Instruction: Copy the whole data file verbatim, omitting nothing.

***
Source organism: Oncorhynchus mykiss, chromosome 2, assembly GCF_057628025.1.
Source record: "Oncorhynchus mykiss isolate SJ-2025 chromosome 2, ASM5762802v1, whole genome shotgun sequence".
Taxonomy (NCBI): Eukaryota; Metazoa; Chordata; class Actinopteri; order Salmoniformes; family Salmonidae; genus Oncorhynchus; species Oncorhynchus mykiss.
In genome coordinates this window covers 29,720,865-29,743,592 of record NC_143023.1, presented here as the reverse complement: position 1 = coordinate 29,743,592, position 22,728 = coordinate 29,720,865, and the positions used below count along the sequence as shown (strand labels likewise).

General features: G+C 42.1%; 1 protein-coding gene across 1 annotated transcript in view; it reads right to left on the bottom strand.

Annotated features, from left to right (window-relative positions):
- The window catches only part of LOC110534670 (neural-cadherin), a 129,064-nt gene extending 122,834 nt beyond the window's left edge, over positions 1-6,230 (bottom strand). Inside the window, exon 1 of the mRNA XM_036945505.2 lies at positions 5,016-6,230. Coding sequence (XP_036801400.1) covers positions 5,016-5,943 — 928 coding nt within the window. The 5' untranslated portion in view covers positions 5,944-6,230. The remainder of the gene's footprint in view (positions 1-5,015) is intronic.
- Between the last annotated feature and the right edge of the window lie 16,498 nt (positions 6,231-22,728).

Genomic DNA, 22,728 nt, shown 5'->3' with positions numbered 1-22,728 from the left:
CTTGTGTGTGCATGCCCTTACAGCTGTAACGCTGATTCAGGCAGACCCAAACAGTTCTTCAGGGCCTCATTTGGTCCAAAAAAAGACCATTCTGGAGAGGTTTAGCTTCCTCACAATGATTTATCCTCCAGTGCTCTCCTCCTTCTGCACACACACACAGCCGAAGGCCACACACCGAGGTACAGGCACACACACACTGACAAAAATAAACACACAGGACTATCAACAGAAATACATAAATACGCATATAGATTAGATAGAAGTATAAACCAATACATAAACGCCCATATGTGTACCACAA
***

Source organism: Oncorhynchus mykiss, chromosome 2, assembly GCF_057628025.1.
Source record: "Oncorhynchus mykiss isolate SJ-2025 chromosome 2, ASM5762802v1, whole genome shotgun sequence".
Taxonomy (NCBI): Eukaryota; Metazoa; Chordata; class Actinopteri; order Salmoniformes; family Salmonidae; genus Oncorhynchus; species Oncorhynchus mykiss.
In genome coordinates this window covers 29,720,865-29,743,592 of record NC_143023.1, presented here as the reverse complement: position 1 = coordinate 29,743,592, position 22,728 = coordinate 29,720,865, and the positions used below count along the sequence as shown (strand labels likewise).

General features: G+C 42.1%; 1 protein-coding gene across 1 annotated transcript in view; it reads right to left on the bottom strand.

Annotated features, from left to right (window-relative positions):
- The window catches only part of LOC110534670 (neural-cadherin), a 129,064-nt gene extending 122,834 nt beyond the window's left edge, over positions 1-6,230 (bottom strand). Inside the window, exon 1 of the mRNA XM_036945505.2 lies at positions 5,016-6,230. Coding sequence (XP_036801400.1) covers positions 5,016-5,943 — 928 coding nt within the window. The 5' untranslated portion in view covers positions 5,944-6,230. The remainder of the gene's footprint in view (positions 1-5,015) is intronic.
- Between the last annotated feature and the right edge of the window lie 16,498 nt (positions 6,231-22,728).

Genomic DNA, 22,728 nt, shown 5'->3' with positions numbered 1-22,728 from the left:
CTTGTGTGTGCATGCCCTTACAGCTGTAACGCTGATTCAGGCAGACCCAAACAGTTCTTCAGGGCCTCATTTGGTCCAAAAAAAGACCATTCTGGAGAGGTTTAGCTTCCTCACAATGATTTATCCTCCAGTGCTCTCCTCCTTCTGCACACACACACAGCCGAAGGCCACACACCGAGGTACAGGCACACACACACTGACAAAAATAAACACACAGGACTATCAACAGAAATACATAAATACGCATATAGATTAGATAGAAGTATAAACCAATACATAAACGCCCATATGTGTACCACAA